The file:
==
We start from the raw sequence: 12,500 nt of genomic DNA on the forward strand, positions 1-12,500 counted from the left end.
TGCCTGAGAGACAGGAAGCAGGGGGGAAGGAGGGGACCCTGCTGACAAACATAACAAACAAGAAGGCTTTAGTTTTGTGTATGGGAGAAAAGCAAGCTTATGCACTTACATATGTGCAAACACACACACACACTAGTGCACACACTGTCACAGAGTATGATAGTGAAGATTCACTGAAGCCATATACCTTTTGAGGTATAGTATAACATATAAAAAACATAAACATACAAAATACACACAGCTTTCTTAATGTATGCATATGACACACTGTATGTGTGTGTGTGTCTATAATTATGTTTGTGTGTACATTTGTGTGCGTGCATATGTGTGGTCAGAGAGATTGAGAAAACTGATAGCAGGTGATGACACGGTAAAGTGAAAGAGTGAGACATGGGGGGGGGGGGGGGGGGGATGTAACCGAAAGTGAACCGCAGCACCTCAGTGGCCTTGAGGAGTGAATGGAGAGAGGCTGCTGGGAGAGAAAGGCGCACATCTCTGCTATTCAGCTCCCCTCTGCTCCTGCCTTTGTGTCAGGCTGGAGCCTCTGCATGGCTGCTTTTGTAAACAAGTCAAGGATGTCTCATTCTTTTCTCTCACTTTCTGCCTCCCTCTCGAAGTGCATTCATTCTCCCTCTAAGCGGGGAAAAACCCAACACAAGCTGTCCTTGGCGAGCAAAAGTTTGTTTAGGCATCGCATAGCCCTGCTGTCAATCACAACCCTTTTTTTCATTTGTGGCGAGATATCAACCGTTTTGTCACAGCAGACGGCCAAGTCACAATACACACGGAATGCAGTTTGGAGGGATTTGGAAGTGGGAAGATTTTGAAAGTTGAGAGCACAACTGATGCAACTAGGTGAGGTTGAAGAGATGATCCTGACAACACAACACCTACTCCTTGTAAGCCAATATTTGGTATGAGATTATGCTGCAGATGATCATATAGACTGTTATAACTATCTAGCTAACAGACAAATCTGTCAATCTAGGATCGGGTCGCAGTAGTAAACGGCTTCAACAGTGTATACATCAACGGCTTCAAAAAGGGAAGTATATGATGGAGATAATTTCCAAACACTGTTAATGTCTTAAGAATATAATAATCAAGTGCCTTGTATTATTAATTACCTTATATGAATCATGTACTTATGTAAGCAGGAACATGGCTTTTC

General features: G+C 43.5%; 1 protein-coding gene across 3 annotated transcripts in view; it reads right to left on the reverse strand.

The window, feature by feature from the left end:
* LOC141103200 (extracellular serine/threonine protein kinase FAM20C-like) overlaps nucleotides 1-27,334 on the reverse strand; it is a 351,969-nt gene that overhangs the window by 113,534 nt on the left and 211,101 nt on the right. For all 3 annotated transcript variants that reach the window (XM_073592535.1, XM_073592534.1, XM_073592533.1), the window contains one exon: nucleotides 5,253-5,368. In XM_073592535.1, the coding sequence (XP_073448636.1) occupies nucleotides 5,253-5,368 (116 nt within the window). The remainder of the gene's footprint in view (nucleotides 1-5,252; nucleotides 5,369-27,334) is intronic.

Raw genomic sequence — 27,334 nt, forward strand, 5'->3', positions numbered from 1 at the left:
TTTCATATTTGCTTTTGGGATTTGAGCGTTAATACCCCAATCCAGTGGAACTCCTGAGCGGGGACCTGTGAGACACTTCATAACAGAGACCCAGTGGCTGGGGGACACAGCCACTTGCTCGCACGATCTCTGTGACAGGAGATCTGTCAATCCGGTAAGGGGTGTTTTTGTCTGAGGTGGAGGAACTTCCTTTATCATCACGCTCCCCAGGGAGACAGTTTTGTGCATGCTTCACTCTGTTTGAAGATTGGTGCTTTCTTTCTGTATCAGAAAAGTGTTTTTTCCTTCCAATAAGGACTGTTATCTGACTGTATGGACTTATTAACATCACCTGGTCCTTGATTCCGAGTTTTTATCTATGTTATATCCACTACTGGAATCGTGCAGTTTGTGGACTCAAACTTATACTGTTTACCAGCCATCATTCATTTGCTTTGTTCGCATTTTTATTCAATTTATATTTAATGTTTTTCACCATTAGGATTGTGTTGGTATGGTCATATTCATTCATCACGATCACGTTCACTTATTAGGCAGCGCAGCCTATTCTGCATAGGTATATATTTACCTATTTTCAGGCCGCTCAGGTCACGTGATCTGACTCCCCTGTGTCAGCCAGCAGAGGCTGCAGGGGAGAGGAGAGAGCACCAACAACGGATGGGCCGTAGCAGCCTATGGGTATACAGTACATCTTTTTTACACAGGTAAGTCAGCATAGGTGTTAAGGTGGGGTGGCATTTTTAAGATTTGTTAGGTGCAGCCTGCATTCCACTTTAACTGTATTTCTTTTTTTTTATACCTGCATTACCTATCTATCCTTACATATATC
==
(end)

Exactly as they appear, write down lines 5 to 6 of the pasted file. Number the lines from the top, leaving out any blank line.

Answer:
* LOC141103200 (extracellular serine/threonine protein kinase FAM20C-like) overlaps nucleotides 1-27,334 on the reverse strand; it is a 351,969-nt gene that overhangs the window by 113,534 nt on the left and 211,101 nt on the right. For all 3 annotated transcript variants that reach the window (XM_073592535.1, XM_073592534.1, XM_073592533.1), the window contains one exon: nucleotides 5,253-5,368. In XM_073592535.1, the coding sequence (XP_073448636.1) occupies nucleotides 5,253-5,368 (116 nt within the window). The remainder of the gene's footprint in view (nucleotides 1-5,252; nucleotides 5,369-27,334) is intronic.

Raw genomic sequence — 27,334 nt, forward strand, 5'->3', positions numbered from 1 at the left: